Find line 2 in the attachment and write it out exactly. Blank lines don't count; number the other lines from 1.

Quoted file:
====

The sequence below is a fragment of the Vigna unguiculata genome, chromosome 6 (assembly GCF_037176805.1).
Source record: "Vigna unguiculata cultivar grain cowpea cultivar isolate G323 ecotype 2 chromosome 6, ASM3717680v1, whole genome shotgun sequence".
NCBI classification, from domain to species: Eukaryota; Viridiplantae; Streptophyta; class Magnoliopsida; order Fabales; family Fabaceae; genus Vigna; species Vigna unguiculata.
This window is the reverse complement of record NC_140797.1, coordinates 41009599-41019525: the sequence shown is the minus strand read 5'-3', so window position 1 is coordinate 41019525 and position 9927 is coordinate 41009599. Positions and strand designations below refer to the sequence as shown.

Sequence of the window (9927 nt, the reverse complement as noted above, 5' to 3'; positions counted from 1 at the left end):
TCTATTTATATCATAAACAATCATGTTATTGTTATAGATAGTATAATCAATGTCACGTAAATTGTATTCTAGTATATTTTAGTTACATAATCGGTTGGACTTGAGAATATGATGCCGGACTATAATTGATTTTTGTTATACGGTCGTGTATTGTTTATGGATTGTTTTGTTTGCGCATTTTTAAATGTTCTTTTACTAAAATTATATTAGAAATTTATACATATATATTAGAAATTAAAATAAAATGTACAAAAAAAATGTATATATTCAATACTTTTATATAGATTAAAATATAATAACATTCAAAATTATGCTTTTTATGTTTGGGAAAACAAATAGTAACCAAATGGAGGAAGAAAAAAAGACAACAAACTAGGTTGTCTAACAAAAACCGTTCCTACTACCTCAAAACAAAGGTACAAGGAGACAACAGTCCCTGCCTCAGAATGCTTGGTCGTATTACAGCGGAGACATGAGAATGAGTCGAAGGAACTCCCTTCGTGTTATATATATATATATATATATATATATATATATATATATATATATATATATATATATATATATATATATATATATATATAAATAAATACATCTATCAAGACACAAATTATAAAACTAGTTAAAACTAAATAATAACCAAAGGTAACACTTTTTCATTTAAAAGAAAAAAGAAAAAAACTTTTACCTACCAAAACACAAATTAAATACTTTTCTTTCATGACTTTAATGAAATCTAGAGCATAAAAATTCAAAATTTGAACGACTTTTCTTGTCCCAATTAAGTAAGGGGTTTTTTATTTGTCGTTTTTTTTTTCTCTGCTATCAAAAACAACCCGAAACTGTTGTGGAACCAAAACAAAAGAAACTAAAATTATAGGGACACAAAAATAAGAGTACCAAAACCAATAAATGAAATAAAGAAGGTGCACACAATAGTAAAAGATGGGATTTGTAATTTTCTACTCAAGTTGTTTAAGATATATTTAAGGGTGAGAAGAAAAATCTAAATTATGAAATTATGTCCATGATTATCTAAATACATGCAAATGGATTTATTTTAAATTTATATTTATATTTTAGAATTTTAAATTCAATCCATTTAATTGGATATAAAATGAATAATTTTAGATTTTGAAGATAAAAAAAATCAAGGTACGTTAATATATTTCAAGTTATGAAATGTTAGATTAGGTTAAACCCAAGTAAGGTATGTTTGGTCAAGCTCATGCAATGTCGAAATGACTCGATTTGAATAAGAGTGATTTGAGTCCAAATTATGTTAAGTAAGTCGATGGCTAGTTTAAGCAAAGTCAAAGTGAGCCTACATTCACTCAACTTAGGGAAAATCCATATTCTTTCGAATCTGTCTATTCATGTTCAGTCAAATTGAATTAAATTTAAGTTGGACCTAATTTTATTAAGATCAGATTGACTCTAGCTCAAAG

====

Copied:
Source record: "Vigna unguiculata cultivar grain cowpea cultivar isolate G323 ecotype 2 chromosome 6, ASM3717680v1, whole genome shotgun sequence".